You can trade fractions of shares. Heck, the average trade-size is barely 100 shares, and some 60% of trades are less than that. Minis, as it were.
There are e-mini futures contracts on the S&P 500 index, and the newer micro e-mini futures product is the CME’s most successful, says the derivatives market operator.
Starting Aug 31 there will be micro options on e-mini futures for the S&P 500 and the Nasdaq 100. As of Aug 10, there are mini CBOE VIX volatility futures too, with a 10th of the face value of the conventional contract (expiring Aug 19).
One can spend less to have exposure to stocks and market-moves. The same notion animated a push toward decimalization before 2001 when it was implemented.
Decimals didn’t kill the stock market but they gutted analyst-coverage. Spreads – that is, the difference between the cost to buy and sell – funded research. In the 1990s there were on average 60 underwriters per IPO, and there were hundreds of those.
Today, there are five underwriters on average, the data show, and IPOs don’t keep pace with companies leaving markets through deals. The Wilshire 5000, which in 1998 had 7,200 components, today has 2,495, factoring out micro-caps comprising just basis points of total market-capitalization.
Half the companies in the Wilshire 5000 have no analysts writing, while the top few hundred where trading supports it are festooned with quills – pens – like porcupines.
I think the inverse correlation between markets and the proliferation of minis bears some connection. It’s not the only thing, or perhaps even the biggest. But there’s a pattern.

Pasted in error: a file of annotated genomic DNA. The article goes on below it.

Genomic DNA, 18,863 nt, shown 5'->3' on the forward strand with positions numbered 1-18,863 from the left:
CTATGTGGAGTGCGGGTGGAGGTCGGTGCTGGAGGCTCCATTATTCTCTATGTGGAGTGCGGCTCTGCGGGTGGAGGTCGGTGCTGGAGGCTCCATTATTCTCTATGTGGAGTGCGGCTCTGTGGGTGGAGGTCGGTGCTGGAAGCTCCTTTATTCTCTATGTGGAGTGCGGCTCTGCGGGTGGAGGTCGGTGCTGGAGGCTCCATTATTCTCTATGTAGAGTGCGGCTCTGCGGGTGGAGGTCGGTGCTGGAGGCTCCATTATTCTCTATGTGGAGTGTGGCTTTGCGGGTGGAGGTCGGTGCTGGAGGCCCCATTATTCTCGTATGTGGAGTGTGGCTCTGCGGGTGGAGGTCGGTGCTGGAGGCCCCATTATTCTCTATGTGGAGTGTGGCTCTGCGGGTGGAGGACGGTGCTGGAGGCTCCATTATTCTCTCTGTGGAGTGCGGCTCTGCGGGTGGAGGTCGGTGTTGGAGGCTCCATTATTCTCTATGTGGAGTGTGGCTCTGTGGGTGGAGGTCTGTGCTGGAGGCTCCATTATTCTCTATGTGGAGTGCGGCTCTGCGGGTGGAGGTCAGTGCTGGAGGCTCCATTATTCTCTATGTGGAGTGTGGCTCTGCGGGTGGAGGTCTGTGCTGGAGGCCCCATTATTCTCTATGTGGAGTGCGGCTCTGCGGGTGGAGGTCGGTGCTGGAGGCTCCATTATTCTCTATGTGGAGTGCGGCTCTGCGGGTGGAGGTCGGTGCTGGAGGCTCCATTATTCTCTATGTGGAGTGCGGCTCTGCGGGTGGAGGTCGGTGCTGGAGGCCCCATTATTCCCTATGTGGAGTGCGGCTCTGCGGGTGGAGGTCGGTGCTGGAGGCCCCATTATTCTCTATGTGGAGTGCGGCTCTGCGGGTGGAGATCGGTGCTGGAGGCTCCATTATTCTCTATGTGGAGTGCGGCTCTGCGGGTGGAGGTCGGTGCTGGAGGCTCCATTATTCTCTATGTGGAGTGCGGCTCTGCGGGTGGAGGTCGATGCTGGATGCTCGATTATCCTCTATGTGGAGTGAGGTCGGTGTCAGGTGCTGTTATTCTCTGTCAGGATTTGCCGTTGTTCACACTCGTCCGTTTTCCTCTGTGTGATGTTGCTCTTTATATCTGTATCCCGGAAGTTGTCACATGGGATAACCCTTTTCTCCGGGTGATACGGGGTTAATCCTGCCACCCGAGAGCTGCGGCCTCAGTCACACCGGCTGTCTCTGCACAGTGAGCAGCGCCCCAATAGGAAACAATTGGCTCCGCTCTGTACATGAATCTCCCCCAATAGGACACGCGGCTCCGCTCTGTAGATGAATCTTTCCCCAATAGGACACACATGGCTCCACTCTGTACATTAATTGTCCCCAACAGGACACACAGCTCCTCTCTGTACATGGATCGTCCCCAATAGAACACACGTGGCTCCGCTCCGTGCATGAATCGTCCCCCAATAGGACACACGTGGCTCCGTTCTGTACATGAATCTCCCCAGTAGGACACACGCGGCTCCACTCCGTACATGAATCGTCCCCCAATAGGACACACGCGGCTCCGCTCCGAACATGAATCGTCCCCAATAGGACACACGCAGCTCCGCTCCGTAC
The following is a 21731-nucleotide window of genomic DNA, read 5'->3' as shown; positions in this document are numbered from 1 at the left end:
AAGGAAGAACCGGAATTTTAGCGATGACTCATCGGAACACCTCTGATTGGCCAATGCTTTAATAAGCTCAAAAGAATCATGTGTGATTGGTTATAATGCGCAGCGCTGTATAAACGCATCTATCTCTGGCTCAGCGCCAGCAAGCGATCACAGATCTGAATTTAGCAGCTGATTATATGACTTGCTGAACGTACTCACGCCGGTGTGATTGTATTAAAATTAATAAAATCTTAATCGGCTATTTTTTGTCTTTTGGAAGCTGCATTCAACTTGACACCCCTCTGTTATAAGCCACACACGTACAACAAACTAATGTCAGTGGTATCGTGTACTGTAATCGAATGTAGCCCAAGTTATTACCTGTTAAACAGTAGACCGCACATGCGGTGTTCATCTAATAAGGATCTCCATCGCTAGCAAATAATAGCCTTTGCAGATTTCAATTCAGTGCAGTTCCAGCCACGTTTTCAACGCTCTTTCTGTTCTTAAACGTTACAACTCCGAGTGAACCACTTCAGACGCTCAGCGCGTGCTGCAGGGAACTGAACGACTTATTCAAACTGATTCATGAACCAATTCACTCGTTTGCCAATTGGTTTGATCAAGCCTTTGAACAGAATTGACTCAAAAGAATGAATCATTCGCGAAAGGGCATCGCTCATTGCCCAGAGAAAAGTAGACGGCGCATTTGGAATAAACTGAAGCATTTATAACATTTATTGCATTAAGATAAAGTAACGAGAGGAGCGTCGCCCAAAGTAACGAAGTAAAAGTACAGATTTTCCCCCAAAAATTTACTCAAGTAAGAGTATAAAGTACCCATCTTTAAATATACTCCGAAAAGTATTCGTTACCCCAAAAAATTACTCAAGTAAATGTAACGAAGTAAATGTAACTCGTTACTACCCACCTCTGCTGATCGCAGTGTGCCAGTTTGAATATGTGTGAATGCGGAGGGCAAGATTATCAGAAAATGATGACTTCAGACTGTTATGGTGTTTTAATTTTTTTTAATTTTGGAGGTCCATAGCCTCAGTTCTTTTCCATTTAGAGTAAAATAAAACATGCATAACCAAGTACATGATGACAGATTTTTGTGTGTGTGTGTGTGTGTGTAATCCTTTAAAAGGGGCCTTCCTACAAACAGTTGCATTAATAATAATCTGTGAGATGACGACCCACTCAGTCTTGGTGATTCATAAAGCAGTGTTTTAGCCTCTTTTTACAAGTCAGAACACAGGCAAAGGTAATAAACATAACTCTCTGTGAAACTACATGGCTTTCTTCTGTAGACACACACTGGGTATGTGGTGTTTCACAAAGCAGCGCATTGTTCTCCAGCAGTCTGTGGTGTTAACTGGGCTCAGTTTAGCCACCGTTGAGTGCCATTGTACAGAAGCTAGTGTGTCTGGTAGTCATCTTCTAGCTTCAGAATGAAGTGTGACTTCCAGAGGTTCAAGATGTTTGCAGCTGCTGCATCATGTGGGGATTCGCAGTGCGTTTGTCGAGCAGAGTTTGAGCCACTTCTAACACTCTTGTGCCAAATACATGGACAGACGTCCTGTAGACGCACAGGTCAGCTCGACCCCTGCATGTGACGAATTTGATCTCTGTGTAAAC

And you should understand the market so you know what to expect from it. After all, who thought the March bear turn for stocks would be the shortest in history?
No one. Including us. Market structure, the way the ecosystem functions, explains it far better than fundamentals. But read to the end. We’ll say more.
Are the minis playing a role?
Look I’m not knocking fractional shares or tiny derivatives. Rather, let’s think about the ramifications of growing layers separating trading from underlying assets. Consider:
You can trade the stocks of the Nasdaq 100, the largest hundred at the exchange.
You can trade them in fractions without paying a commission.
You can trade the QQQ, the popular Exchange Traded Fund (ETF) that tracks the performance of the 100. ETFs as we’ve explained repeatedly are substitutes for stocks, not pooled interest in owning them.
You can trade e-mini futures contracts on the Nasdaq 100.
And now you can trade micro options on the e-mini Nasdaq 100 futures.
And you can trade options on the QQQ, and every component of the Nasdaq 100.
And you can trade the S&P 500 with exactly the same kinds of instruments, and SPY, the ETF.
It’s ingenious product-creation, and we’re not criticizing the innovators behind them. It’s that I don’t think many people ask what effect the pursuit of mini increments of investment will have on market-behavior and prices.
Derivatives are becoming an ever-larger part of market volume. They’re layers of separation from underlying assets that become ends unto themselves, especially as increments shrink.
Look, many day traders love these instruments, I know. And Market Structure EDGE helps you understand when they’re setting prices (Key Behavior: Risk Mgmt), and when stocks are likely to behave differently than expected (Sentiment, Short Volume).
But. Derivatives disguise real supply and demand and drive markets up relentlessly. Until that stops. Then markets collapse violently. These are chronic conditions in markets with too many derivatives.
Speaking of the market, it did as we wrote last week, with Market Structure Sentiment™ bottoming Aug 7, presaging gains a week out. Now options are expiring (including the VIX today), and Sentiment is topping, and behavioral volatility is massive, larger than we’ve measured at any point in the pandemic.
Maybe it’s nothing. Sometimes those data pass without a ripple. The FAANGs look good (low shorting, bottomed Sentiment). But we may be at the top of the Ferris Wheel after all those minis drove us this short, sharp way back up.